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What exactly does IEnumerable<T> give you? RRS feed

  • Question

  • I'm learning parts of C# that work well with MVC.

    I generally understand that IEnumerable<T> provides a mechanism to iterate, but I'm curious to know what it actually is in memory: is it a reference, something like a pointer to an object array?

    Wednesday, August 16, 2017 4:11 PM

Answers

  • Hi Coreysan,

    As we know, IEnumerable<T>  is a generic interface. You could use it as follows. Because IEnumerable<T> is the base interface for generic collections that can be enumerated.

    IEnumerable<string> ienums = new List<string> { "123","456"};//instance of all collection classes

    IEnumerable(Of T) is a huge step up in the 2.0 framework from the original IEnumerable interface.  It provides a typed enumeration which eliminates lots of nasty casts.  The best part is that IEnumerable(Of T) is backwards compatible with IEnumerable (it inherits from it). IEnumerable can guarantee the security of the data, realize the code reused. Since IEnumerable(Of Object) and IEnumerable have virtually the same, it's easy to create a wrapper class that forwards the calls into the base enumerator.

    You could refer to the following link which explains IEnumerable interface.

    https://msdn.microsoft.com/en-us/library/system.collections.ienumerable(v=vs.110).aspx

    If the issue has been solved , I hope you could mark the reply as answer because this will help others looking for the same or similar issues down the road.
                                                       
    Best Regards,

    feih_7


    MSDN Community Support
    Please remember to click "Mark as Answer" the responses that resolved your issue, and to click "Unmark as Answer" if not. This can be beneficial to other community members reading this thread. If you have any compliments or complaints to MSDN Support, feel free to contact MSDNFSF@microsoft.com.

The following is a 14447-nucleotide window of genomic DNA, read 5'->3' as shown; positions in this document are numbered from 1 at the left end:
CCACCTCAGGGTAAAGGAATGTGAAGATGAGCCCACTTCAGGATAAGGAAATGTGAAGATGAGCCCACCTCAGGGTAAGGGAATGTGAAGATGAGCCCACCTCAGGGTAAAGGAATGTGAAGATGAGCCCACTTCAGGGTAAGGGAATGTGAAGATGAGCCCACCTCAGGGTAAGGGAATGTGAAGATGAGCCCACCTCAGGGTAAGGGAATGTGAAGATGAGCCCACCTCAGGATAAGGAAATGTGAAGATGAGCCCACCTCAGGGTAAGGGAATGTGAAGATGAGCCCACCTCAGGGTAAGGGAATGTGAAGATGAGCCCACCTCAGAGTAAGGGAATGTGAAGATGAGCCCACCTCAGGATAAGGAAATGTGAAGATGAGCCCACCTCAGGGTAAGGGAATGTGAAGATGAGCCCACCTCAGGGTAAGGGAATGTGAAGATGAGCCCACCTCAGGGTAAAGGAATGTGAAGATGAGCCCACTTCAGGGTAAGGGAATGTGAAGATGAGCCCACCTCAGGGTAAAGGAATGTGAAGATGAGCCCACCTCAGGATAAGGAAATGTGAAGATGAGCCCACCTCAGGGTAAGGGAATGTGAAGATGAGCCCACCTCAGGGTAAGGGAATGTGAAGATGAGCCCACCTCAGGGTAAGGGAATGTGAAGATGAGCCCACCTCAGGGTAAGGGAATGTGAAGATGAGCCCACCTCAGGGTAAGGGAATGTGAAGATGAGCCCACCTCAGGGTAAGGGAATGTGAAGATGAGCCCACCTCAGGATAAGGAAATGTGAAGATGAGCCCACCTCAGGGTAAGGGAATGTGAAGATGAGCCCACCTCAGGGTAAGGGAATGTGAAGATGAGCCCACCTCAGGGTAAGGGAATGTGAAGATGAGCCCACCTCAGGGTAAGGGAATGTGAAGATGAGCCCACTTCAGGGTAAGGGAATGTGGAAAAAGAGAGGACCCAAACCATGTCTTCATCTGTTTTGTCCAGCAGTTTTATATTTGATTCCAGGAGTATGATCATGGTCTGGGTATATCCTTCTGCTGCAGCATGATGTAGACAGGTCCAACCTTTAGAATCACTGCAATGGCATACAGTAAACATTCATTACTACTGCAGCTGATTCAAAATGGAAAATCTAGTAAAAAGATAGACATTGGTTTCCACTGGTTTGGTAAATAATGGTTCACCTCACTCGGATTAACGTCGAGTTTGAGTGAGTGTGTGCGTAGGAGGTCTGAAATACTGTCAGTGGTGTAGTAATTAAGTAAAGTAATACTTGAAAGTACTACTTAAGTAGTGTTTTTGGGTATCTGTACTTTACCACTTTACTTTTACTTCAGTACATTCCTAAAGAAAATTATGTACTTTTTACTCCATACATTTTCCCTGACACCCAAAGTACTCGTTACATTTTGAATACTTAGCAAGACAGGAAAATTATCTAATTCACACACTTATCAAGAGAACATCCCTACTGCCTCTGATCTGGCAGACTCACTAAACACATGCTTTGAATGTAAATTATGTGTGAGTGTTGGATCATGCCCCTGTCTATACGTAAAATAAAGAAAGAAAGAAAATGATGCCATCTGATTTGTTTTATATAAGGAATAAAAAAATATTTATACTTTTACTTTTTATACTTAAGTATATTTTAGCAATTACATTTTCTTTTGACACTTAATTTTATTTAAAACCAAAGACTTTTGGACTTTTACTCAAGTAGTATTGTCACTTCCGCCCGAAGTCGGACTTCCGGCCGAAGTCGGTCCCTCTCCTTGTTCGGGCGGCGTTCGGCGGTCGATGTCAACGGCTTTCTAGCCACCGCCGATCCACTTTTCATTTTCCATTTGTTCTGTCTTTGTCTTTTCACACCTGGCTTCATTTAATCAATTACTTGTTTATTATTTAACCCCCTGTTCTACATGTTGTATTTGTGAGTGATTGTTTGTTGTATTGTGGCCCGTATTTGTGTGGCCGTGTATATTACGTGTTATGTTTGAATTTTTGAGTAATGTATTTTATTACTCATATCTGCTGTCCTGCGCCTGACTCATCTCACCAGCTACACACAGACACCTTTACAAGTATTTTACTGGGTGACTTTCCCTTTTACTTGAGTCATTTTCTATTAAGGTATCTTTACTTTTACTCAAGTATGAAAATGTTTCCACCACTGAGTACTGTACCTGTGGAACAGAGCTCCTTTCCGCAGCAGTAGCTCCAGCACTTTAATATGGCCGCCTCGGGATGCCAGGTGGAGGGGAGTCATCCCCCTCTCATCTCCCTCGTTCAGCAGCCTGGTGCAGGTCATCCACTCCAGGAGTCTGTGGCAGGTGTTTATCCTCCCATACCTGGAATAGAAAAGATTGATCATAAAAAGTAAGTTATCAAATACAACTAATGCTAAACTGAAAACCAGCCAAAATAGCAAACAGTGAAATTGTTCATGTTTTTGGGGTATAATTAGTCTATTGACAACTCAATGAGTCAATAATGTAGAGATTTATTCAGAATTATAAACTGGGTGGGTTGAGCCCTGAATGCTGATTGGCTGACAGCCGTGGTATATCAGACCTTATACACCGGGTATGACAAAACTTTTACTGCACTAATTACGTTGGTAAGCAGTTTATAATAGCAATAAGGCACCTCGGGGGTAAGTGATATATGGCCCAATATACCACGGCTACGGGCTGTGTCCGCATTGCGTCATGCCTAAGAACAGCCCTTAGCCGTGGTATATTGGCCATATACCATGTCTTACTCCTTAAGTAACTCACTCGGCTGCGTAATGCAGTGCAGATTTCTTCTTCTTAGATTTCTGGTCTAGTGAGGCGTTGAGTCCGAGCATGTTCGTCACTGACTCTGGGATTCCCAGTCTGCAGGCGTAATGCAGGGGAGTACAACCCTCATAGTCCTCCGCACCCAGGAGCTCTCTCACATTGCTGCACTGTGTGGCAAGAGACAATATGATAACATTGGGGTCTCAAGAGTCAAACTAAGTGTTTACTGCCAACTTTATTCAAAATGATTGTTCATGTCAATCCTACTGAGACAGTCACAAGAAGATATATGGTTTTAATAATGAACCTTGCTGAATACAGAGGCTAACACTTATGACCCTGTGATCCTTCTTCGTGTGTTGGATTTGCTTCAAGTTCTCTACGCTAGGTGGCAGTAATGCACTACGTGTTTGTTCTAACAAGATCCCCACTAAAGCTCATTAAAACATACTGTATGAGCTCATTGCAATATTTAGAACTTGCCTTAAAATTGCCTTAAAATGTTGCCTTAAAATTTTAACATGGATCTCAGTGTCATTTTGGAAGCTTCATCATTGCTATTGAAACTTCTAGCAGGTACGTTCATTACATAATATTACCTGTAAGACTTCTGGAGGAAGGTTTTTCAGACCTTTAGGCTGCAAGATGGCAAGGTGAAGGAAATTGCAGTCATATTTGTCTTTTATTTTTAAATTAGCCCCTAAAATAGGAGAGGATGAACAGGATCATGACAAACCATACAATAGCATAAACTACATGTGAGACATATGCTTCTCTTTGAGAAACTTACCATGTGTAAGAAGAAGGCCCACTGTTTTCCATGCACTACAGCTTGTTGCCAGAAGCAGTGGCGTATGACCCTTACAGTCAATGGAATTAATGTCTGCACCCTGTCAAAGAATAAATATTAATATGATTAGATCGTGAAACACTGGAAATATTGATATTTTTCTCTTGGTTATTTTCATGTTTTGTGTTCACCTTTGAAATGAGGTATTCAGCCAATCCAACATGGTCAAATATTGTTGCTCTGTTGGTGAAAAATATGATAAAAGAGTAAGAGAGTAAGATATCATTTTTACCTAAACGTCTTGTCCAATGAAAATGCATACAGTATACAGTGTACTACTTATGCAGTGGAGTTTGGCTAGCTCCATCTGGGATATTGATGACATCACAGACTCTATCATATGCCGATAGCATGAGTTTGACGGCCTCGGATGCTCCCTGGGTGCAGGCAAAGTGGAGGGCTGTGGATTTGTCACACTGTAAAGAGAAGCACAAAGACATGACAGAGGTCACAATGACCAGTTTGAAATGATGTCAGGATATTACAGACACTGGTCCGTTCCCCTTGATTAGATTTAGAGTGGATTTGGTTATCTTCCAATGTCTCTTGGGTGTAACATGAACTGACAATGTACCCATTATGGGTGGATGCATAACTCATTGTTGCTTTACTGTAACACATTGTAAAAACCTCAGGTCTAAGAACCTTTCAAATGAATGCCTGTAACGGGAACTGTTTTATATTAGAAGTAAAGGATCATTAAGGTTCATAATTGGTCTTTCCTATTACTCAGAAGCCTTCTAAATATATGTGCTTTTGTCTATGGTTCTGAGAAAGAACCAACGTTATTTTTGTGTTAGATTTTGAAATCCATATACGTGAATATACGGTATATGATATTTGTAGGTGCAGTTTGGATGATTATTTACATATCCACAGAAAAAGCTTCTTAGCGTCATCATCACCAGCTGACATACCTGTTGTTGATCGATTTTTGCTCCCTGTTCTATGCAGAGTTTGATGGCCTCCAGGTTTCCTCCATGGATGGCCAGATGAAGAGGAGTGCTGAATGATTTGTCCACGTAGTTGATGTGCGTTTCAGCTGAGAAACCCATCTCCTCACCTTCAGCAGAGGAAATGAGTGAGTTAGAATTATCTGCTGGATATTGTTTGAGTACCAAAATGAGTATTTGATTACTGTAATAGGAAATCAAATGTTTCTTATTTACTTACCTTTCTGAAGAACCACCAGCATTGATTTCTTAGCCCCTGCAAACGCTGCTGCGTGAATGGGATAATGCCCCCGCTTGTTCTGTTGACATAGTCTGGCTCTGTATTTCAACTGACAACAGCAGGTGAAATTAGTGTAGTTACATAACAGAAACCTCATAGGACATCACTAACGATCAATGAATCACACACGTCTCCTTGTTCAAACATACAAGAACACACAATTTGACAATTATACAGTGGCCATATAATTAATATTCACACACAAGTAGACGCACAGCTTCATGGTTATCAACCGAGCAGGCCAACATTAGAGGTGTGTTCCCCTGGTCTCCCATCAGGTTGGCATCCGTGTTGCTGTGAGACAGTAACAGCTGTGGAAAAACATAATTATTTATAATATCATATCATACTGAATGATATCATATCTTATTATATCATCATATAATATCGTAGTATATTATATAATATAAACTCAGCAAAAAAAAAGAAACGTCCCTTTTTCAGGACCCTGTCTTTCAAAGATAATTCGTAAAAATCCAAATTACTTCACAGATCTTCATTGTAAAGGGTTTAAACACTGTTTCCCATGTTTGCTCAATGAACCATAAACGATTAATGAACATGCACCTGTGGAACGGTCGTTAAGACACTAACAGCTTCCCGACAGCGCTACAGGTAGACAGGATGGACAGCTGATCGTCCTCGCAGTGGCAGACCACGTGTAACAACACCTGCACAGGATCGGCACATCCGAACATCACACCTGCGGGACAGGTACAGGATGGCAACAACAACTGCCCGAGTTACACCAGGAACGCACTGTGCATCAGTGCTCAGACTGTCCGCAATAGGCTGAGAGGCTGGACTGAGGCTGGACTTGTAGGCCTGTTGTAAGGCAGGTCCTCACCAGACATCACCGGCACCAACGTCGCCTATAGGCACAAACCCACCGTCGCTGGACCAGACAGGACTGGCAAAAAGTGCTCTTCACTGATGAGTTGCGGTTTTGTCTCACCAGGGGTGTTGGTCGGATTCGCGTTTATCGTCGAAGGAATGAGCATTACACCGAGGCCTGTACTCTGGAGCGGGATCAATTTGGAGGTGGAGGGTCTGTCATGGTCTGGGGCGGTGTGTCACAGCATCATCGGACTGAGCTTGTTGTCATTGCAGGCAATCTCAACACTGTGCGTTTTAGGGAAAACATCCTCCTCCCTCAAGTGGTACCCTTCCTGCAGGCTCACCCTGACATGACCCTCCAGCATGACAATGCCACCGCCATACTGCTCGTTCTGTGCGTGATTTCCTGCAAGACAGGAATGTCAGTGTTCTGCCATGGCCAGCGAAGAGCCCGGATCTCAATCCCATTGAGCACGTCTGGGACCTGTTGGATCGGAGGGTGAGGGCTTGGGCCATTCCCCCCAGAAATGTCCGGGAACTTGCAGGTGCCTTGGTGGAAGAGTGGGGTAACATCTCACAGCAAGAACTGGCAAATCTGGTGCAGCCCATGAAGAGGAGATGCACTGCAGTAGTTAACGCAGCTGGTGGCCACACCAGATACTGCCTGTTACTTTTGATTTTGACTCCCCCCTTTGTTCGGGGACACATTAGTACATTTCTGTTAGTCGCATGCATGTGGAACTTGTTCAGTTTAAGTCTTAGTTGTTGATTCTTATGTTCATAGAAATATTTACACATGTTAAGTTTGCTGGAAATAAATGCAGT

• Edited by Fei Hu Friday, August 18, 2017 7:03 AM
    • Marked as answer by Coreysan Friday, September 1, 2017 6:51 PM
    Friday, August 18, 2017 7:02 AM

All replies

  • IEnumerable is an interface so each implementation decides what it needs and doesn't. For example you can implement the interface without ever actually creating a type for it (ignoring what the compiler generates under the hood).

    public static class SomeClass
    {
       public static IEnumerable<int> ReturnIntegers ()
       {
          yield return 1;
          yield return 2;
          yield return 3;
       }
    }

    In many cases though the enumerator is just a private class instance that wraps the list/collection being enumerated. Beyond the reference to the original list/collection and perhaps a current position field there is no more data needed.

    Michael Taylor
    http://www.michaeltaylorp3.net

     

    • Proposed as answer by Fei Hu Tuesday, August 22, 2017 8:09 AM
    Wednesday, August 16, 2017 5:22 PM
  • Thanks Michael - I look forward to reading through your website.!
    Wednesday, August 16, 2017 11:23 PM
  • Thanks - this was perfect!
    Wednesday, August 16, 2017 11:55 PM
  • Hi Coreysan,

    As we know, IEnumerable<T>  is a generic interface. You could use it as follows. Because IEnumerable<T> is the base interface for generic collections that can be enumerated.

    IEnumerable<string> ienums = new List<string> { "123","456"};//instance of all collection classes

    IEnumerable(Of T) is a huge step up in the 2.0 framework from the original IEnumerable interface.  It provides a typed enumeration which eliminates lots of nasty casts.  The best part is that IEnumerable(Of T) is backwards compatible with IEnumerable (it inherits from it). IEnumerable can guarantee the security of the data, realize the code reused. Since IEnumerable(Of Object) and IEnumerable have virtually the same, it's easy to create a wrapper class that forwards the calls into the base enumerator.

    You could refer to the following link which explains IEnumerable interface.

    https://msdn.microsoft.com/en-us/library/system.collections.ienumerable(v=vs.110).aspx

    If the issue has been solved , I hope you could mark the reply as answer because this will help others looking for the same or similar issues down the road.
                                                       
    Best Regards,

    feih_7


    MSDN Community Support
    Please remember to click "Mark as Answer" the responses that resolved your issue, and to click "Unmark as Answer" if not. This can be beneficial to other community members reading this thread. If you have any compliments or complaints to MSDN Support, feel free to contact MSDNFSF@microsoft.com.

    • Edited by Fei Hu Friday, August 18, 2017 7:03 AM
    • Marked as answer by Coreysan Friday, September 1, 2017 6:51 PM
    Friday, August 18, 2017 7:02 AM